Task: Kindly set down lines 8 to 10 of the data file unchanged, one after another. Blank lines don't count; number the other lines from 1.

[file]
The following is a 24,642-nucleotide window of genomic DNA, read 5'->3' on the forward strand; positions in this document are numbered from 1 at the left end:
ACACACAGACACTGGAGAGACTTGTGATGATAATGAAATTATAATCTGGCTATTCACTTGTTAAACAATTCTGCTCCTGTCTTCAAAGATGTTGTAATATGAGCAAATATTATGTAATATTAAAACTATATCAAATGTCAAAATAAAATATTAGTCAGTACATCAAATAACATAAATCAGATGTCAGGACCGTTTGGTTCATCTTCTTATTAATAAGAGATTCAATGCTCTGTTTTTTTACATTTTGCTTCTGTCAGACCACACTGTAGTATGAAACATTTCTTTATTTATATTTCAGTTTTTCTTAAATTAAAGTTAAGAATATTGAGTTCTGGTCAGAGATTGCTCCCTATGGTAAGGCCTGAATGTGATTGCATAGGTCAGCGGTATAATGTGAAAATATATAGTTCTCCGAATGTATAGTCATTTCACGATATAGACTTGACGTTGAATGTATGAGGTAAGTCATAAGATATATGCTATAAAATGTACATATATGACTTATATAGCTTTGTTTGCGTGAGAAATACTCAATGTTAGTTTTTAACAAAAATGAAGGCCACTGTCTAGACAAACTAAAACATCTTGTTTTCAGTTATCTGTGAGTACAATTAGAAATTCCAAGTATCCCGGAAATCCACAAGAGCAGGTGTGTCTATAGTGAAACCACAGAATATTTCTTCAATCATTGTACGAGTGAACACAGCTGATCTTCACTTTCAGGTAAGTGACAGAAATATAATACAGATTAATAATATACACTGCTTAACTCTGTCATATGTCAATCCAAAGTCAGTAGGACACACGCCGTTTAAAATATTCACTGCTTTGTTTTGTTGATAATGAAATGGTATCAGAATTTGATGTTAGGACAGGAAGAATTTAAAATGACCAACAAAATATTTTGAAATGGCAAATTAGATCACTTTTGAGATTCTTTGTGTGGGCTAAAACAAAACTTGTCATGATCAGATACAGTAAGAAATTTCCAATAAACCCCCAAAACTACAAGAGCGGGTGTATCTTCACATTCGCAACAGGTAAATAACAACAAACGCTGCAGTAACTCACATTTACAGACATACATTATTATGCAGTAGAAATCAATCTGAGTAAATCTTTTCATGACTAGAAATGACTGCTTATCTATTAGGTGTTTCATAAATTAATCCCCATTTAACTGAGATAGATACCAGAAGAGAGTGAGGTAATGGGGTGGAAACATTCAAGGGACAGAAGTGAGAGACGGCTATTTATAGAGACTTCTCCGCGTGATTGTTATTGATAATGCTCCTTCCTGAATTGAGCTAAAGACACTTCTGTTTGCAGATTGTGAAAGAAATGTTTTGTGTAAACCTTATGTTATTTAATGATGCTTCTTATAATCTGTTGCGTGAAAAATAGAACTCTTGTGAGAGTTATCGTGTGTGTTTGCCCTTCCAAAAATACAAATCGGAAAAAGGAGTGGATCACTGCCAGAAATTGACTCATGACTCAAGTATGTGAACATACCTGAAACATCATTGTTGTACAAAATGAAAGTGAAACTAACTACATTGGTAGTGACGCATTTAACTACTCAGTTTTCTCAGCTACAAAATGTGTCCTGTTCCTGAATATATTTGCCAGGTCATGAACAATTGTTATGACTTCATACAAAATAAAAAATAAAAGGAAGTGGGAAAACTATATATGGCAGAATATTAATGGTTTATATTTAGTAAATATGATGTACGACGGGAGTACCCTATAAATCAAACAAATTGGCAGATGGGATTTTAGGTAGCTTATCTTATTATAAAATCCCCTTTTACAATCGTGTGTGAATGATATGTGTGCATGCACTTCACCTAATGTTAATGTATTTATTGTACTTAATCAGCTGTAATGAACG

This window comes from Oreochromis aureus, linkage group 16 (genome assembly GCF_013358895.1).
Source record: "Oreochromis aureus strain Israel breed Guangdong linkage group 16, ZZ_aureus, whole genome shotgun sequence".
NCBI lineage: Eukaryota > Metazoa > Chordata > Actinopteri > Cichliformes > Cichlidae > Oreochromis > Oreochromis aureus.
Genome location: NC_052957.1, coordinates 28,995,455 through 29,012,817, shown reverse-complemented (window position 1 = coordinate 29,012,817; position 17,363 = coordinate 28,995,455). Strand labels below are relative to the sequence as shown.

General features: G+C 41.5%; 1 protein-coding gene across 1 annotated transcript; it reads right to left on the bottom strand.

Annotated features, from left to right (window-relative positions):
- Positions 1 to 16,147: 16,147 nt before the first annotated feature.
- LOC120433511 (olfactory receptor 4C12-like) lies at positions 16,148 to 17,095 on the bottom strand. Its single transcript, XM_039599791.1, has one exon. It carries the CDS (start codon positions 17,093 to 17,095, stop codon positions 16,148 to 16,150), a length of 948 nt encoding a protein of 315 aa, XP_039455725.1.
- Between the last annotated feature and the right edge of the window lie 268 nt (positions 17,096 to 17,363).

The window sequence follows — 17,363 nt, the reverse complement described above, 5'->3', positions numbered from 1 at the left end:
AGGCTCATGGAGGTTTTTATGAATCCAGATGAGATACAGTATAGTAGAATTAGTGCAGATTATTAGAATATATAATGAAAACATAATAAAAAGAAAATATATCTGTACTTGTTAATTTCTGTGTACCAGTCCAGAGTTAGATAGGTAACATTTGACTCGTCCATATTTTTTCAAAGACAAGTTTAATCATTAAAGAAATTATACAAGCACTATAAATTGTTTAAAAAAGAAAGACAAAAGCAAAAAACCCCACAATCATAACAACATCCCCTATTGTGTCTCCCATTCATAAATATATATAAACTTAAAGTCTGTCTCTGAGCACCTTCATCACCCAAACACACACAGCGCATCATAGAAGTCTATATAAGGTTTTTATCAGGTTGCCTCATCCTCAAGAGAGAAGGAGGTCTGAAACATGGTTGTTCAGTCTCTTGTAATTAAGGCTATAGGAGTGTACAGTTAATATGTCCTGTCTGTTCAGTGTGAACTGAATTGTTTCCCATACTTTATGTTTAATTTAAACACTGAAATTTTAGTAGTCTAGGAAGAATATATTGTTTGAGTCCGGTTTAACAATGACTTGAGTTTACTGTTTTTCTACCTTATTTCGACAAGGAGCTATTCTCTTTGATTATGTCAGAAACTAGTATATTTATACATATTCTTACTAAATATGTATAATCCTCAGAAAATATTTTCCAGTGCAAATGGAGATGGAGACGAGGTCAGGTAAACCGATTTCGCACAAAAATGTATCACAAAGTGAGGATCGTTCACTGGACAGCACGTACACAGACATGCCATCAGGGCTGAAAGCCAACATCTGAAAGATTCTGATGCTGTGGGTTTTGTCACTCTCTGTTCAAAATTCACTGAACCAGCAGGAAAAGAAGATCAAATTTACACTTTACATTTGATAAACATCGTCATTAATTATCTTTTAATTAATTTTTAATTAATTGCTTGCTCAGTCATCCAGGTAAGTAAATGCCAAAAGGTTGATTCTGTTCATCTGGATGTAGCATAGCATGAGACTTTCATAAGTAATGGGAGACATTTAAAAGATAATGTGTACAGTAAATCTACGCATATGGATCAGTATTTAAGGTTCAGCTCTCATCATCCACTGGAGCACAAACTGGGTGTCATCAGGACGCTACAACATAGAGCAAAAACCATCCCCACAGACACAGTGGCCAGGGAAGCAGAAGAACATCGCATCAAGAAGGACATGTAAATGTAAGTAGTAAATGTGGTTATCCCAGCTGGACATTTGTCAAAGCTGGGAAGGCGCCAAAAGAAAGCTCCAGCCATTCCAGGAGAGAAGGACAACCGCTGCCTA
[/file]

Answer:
Annotated features, from left to right (window-relative positions):
- Positions 1 to 16,147: 16,147 nt before the first annotated feature.
- LOC120433511 (olfactory receptor 4C12-like) lies at positions 16,148 to 17,095 on the bottom strand. Its single transcript, XM_039599791.1, has one exon. It carries the CDS (start codon positions 17,093 to 17,095, stop codon positions 16,148 to 16,150), a length of 948 nt encoding a protein of 315 aa, XP_039455725.1.